I'NSECT, _s._ a small animal. Insects are so called from a separation in the middle of their bodies, whereby they are cut into two parts, which are joined together by a small ligature, as we see in wasps and common fliesINSE'NSIBLY, _ad._ imperceptibly; in such a manner as is not discovered by the senses INSE'RT, _v.a._ place in or among other things INSI'DIOUS, _a._ sly; diligent to entrap; treacherous INSI'GNIA, _s._ ensigns; arms INSIGNI'FICANT, _a._ unimportant INSI'PID, _a._ tasteless; void of taste INSIPI'DITY, _s._ want of taste; want of life or spirit I'NSOLENCE, _s._ petulant contempt INSPE'CT, _v.a._ to examine; to look over INSPE'CTION, _s._ prying examination; superintendence INSPIRA'TION, _s._ infusion of ideas into the mind by divine power; the act of drawing breath INSTABI'LITY, _s._ inconstancy; fickleness I'NSTANT, _a._ _instant_ is such a part of duration wherein we perceive no succession; present or current month I'NSTANTLY, _ad._ immediately I'NSTINCT, _s._ natural desire or aversion; natural tendency INSTITU'TION, _s._ establishment; settlement; positive law INSTRU'CT, _v.a._ teach; form by precept; form authoritatively; educate; model; form INSTRU'CTION, _s._ the act of teaching; information INSUFFI'CIENT, _a._ inadequate to any need, use, or purpose; unfit INTE'GRITY, _s._ honesty; straightforwardness; uprightness INTELLE'CTUAL, _a._ relating to the understanding; mental; transacted by the understanding INTE'LLIGENCE, _s._ commerce of information; spirit; understanding INTE'LLIGIBLE, _a._ possible to be understood INTE'MPERANCE, _s._ the act of overdoing something INTE'NSE, _a._ excessive; very great INTE'R, _v.a._ cover under ground; to bury INTERCE'PT, _v.a._ to hinder; to stop I'NTERCOURSE, _s._ commerce; communication I'NTEREST, _s._ concern; advantage; good; influence over others INTERE'ST, _v.n._ affect; move; touch with passion INTERLO'CUTOR, _s._ a dialogist; one that talks with another INTERME'DIATE, _a._ intervening; interposed INTE'RMINABLE, _a._ immense; without limits INTE'RPRETER, _s._ one that interprets INTERRU'PT, _v.a._ hinder the process of anything by breaking in upon it INTERSE'CTION, _s._ point where lines cross each other I'NTERSPACE, _s._ space between INTERSPE'RSE, _v.a._ to scatter here and there among other things INTERVE'NE, _v.n._ to come between I'NTERVIEW, _s._ mutual sight; sight of each other INTERWE'AVE, _v.a._ to intermingle; to mix one with another in a regular texture I'NTIMATE, _a._ inmost; inward; near; familiar INTONA'TION, _s._ the act of thundering INTO'XICATE, _v.a._ to inebriate; to make drunk I'NTRICATE, _a._ entangled; perplexed; obscure INTRI'GUER, _s._ one that intrigues INTRI'NSIC, _a._ inward; real; true INTRODU'CTION, _s._ the act of bringing anything into notice or practice; the preface or part of a book containing previous matter INTRU'DER, _s._ one who forces himself into company or affairs without right or welcome INUNDA'TION, _s._ the overflow of waters; the flood; a confluence of any kind INVA'LUABLE, _a._ precious above estimation INVA'RIABLE, _a._ unchangeable; constant INVESTIGATION, _s._ the act of investigating; the state of being investigated INVI'NCIBLE, _a._ not capable of being conquered INVI'SIBLE, _a._ not to be seen I'RIS, _s._ the rainbow; the circle round the pupil of the eye IRRA'DIATE, _v.a._ brighten; animate by heat or light; illuminate IRRE'GULAR, _a._ deviating from rule, custom, or nature I'RRIGATE, _v.a._ wet; moisten; water I'RRITATE, _v.a._ provoke; tease; agitate IRRITA'TION, _s._ provocation; stimulation I'SLAND, _s._ a tract of land surrounded by water I'SSUE, _v.a._ send forth ITA'LIC, _s._ a letter in the Italian character JA'VELIN, _s._ a spear; a dart; an implement of war JE'ALOUSY, _s._ suspicion in love; suspicious fear; suspicious caution JE'WEL, _s._ a precious stone; a teem JO'CUND, _a._ merry; gay; lively JO'URNEY, _s._ the travel of a day; passage from place to place JO'YOUS, _a._ glad; gay; merry; giving joy JUDI'CIOUS, _a._ prudent; wise; skilful JU'GGLER, _s._ one who practises sleight of hand JU'NCTION, _s._ union; coalition JU'STIFY, _v.a._ clear from imputed guilt; maintain KANGARO'O, _s._ an animal found in Australia KE'RNEL, _s._ anything included in a husk; the seeds of pulpy fruits KI'NGDOM, _s._ the territories subject to a monarch; a different class or order of beings, as the mineral kingdom; a region KNI'GHTHOOD, _s._ the character or dignity of a knight KNO'WLEDGE, _s._ information KNU'CKLE, _s._ joints of the fingers, protuberant when the fingers close LABU'RNUM, _s._ a kind of tree LA'MENTABLE, _a._ deplorable LAMENTA'TION, _s._ expression of sorrow; audible grief LA'NCEOLATE, _a._ in a lance-like form LA'NDSCAPE, _s._ the prospect of a country; a picture of the prospect of a country LA'NGUAGE, _s._ human speech; style; manner of expression LA'NGUOR, _s._ faintness; softness; inattention LA'RVA, _s._ an insect in the caterpillar state LA'TENT, _a._ concealed; invisible LA'TERALLY, _ad._ by the side LA'TITUDE, _s._ latent diffusion; a certain degree reckoned from the Equator LA'TTER, _a._ lately done or past; mentioned last of two LA'VA, _s._ molten substance projected from volcanoes LE'AFLET, _s._ a small leaf LE'GION, _s._ a body of Roman soldiers, consisting of about five thousand; military force; a great number LE'NITY, _s._ mildness; gentleness LENS, _s._ a glass spherically convex on both sides LEVA'NT, _s._ east, particularly those coasts of the Mediterranean east of Italy LEVI'ATHAN, _s._ a water-animal mentioned in the Book of Job LI'ABLE, _a._ subject; not exempt LI'BERAL, _a._ not mean; generous; bountiful LI'BERATE, _v.a._ free from confinement LI'BERTY, _s._ freedom, as opposed to slavery; privilege; permission LICE'NTIOUSNESS, _s._ boundless liberty; contempt of just restraint LI'CHEN, _s._ moss LIEUTE'NANT, _s._ a deputy; in war, one who holds the next rank to a superior of any denomination LI'GHTHOUSE, _s._ a house built either upon a rock or some other place of danger, with a light, in order to warn ships of danger LI'NEAR, _a._ composed of lines; having the form of lines LI'QUID, _a._ not solid; fluid; soft; clear LI'QUOR, _s._ anything liquid; strong drink, in familiar language LI'STEN, _v.a._ hear; attend LI'TERALLY, _ad._ with close adherence to words LI'TERARY, _a._ respecting letters; regarding learning LI'TERATURE, _s._ learning; skill in letters LI'TURGY, _s._ form of prayer LOCA'LITY, _s._ existence in place LOCOMO'TIVE, _a._ changing place; having the power of removing or changing place LO'CUST, _s._ a devouring insect LU'DICROUS, _a._ fantastic; laughable; whimsical LU'MINARY, _a._ any body which gives light LU'MINOUS, _a._ shining; enlightened LU'NAR, _a._ that which relates to the moon LU'PINE, _s._ a kind of pulse LUXU'RIANT, _a._ superfluously plentiful MACHINE, _s._ an engine; any complicated work in which one part contributes to the motion of another MACHI'NERY, _s._ enginery; complicated workmanship MAGAZI'NE, _s._ a storehouse MA'GICAL, _a._ acted or performed by secret and invisible powers MAGNANI'MITY, _s._ greatness of mind MAGNA'NIMOUS, _a._ of great mind; of open heart MAGNI'FICENT, _a._ grand in appearance; splendid; otherwise, pompous MAJE'STIC, _a._ august; having dignity; grand MAJO'RITY, _s._ the state of being greater; the greater number; the office of a major MALE'VOLENCE, _s._ ill-will; inclination to hurt others MA'LICE, _s._ hatred; enmity; desire of hurting MALI'CIOUS, _a._ desirous of hurting; with wicked design MALI'GNANT, _a._ envious; malicious; mischievous MALI'GNITY, _s._ ill-will; enmity MA'NDIBLE, _s._ a jaw MA'NKIND, _s._ the race or species of human beings MA'NNER, _s._ form; method; way; mode; sort MANUFA'CTORY, _s._ a place where a manufacture is carried on MANOEUVRE, _s._ a stratagem; a trick MARA'UDER, _s._ a soldier that roves in quest of plunder MA'RGIN, _s._ the brink; the edge MA'RINER, _s._ a seaman MA'RITIME, _a._ that which relates to the sea MA'RSHAL, _v.a._ arrange; rank in order MA'RTYR, _s._ one who by his death bears witness to the truth MA'RVELLOUS, _a._ wonderful; strange; astonishing MA'SONRY, _s._ the craft or performance of a mason MA'SSACRE, _s._ butchery; murder MA'SSIVE, _a._ heavy; weighty; ponderous; bulky; continuous MA'STERPIECE, _s._ chief excellence MATE'RIAL, _a._ consisting of matter; not spiritual; important MATHEMA'TICS, _s._ that science which contemplates whatever is capable of being numbered or measured MA'XIM, _s._ general principle; leading truth ME'ASURE, _s._ that by which anything is measured; proportion; quantity; time; degree MECHA'NIC, _s._ a workman MECHA'NICAL, _a._ constructed by the laws of mechanics ME'DAL, _s._ a piece of metal stamped in honour of some remarkable performance MEDI'CINAL, _a._ having the power of healing; belonging to physic MEDITA'TION, _s._ deep thought; contemplation ME'DIUM, _s._ the centre point between two extremes ME'LANCHOLY, _a._ gloomy; dismal; sorrowful ME'LLOW, _a._ soft with ripeness; soft; unctuous MELO'DIOUS, _a._ musical; harmonious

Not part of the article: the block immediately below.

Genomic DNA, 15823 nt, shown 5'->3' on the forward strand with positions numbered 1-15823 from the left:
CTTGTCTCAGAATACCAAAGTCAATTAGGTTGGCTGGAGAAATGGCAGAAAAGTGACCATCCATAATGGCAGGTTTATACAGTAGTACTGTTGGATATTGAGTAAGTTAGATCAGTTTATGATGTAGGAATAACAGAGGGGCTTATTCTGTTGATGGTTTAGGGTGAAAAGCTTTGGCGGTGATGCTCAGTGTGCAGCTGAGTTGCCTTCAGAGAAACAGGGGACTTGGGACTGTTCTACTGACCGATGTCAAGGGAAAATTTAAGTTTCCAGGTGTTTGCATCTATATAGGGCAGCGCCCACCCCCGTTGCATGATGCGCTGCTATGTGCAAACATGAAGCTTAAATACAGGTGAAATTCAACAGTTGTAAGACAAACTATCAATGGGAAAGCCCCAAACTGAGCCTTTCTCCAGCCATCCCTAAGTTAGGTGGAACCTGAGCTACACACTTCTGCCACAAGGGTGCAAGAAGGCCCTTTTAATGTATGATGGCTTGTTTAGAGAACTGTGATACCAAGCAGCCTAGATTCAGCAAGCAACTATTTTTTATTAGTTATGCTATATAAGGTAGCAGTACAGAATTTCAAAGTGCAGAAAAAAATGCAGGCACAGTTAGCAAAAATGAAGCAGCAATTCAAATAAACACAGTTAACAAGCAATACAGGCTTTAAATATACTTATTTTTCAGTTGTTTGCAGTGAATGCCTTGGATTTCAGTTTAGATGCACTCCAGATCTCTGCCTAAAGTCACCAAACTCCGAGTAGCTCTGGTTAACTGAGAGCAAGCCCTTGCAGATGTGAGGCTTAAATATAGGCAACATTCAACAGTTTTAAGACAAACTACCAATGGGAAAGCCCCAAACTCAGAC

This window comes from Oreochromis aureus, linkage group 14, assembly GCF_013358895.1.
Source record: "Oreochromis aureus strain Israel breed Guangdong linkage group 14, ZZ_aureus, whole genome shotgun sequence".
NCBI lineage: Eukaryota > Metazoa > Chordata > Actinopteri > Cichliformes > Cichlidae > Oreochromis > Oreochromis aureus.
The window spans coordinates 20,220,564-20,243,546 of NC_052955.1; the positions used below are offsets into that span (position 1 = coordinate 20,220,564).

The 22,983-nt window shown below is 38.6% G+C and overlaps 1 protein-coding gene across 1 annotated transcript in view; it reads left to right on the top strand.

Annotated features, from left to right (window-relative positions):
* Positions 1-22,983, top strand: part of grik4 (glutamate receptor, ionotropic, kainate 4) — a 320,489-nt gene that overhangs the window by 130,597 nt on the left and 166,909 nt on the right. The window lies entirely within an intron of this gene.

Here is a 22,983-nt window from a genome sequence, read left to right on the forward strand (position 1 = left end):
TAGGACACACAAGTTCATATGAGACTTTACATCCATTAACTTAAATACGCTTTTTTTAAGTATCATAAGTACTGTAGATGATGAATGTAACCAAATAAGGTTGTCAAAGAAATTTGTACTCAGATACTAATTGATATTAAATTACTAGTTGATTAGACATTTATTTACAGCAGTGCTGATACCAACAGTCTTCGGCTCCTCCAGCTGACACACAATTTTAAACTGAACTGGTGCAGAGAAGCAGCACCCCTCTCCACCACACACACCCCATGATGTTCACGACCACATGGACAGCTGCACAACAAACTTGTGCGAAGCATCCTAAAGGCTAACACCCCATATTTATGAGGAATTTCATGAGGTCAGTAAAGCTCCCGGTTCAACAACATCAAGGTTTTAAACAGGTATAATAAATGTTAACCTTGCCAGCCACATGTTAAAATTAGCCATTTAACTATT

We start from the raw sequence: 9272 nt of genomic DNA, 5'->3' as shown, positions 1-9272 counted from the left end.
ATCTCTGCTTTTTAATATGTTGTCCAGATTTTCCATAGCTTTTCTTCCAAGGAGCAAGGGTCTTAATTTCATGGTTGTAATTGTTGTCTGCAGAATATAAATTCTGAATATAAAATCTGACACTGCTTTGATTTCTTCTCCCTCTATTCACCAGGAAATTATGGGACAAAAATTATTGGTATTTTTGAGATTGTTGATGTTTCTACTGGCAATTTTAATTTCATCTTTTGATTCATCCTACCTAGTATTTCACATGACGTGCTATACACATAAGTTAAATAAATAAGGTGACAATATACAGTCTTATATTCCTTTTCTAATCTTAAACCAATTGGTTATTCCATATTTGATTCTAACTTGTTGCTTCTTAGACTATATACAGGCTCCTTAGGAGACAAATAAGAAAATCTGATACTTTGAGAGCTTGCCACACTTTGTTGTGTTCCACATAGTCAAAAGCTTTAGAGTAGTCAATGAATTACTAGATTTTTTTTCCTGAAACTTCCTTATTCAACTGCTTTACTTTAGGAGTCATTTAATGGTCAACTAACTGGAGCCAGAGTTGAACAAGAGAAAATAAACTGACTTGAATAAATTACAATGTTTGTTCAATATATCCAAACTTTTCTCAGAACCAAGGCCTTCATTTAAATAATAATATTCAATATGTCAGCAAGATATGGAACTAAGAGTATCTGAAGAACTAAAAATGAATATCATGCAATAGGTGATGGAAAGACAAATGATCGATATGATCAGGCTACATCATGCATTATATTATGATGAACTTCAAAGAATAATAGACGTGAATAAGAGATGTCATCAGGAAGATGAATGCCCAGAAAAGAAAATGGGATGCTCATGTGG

ME'MBRANE, _s._ a web of several sorts of fibres, interwoven for the wrapping up some parts; the fibres give them an elasticity, whereby they can contract and closely grasp the parts they containMEMBRA'NOUS, _a._ consisting of membranes ME'MOIR, _s._ an account of anything ME'MORABLE, _a._ worthy of memory; not to be forgotten ME'MORY, _s._ the power of retaining or recollecting things past; recollection MENA'GERIE, _s._ a place for keeping foreign birds and other curious animals ME'NTION, _v.a._ to express in words or in writing ME'RCHANDISE, _s._ commerce; traffic; wares; anything to be bought or sold ME'RCHANTMAN, _s._ a ship of trade META'LLIC, _a._ partaking of metal; consisting of metal ME'TEOR, _s._ any body in the air or sky that is of a transitory nature ME'TRICAL, _a._ pertaining to metre or numbers; consisting of verses METROPO'LITAN, _a._ belonging to a metropolis MI'CROSCOPE, _s._ an optical instrument, contrived to give to the eye a large appearance of many objects which could not otherwise be seen MI'LITARY, _a._ engaged in the life of a soldier; soldierlike warlike; pertaining to war; affected by soldiers MIND, _s._ intellectual capacity; memory; opinion MI'NERAL, _s._ fossil body; something dug out of mines MI'NSTER, _s._ a monastery; a cathedral church MI'NSTRELSY, _s._ music; instrumental harmony MINU'TE, _a._ small; little; slender MI'RACLE, _s._ a wonder; something above human power MIRA'CULOUS, _a._ done by miracle MI'RROR, _s._ a looking-glass MI'SERY, _s._ wretchedness; calamity; misfortune MISFO'RTUNE, _s._ calamity; ill-luck MI'SSILE, _s._ something thrown by the hand MI'SSIONARY, _s._ one sent to propagate religion MI'XTURE, _s._ the act of mixing; that which is added and mixed MO'ATED, _a._ surrounded with canals by way of defence MO'DERATE, _a._ temperate; not excessive MODERA'TION, _s._ state of keeping a due mean between extremities MO'DESTY, _s._ decency; purity of manners MODULA'TION, _s._ the act of forming anything to certain proportion; harmony MO'LTEN, _part. pass._ the state of being melted MO'MENT, _s._ an individual particle of time; force; importance MOME'NTUM, _s._ the quantity of motion in a moving body MO'NARCH, _s._ a sovereign; a ruler; a king or queen MO'NASTERY, _s._ a residence of monks MO'NEY, _s._ metal coined for the purposes of commerce MO'NKEY, _s._ an animal bearing some resemblance to man; a word of contempt, or slight kindness MO'NUMENT, _s._ anything by which the memory of persons or things is preserved; a memorial; a tomb MO'RALIST, _s._ one who teaches the duties of life MORA'LITY, _s._ the doctrine of the duties of life MO'RNING, _s._ the first part of the day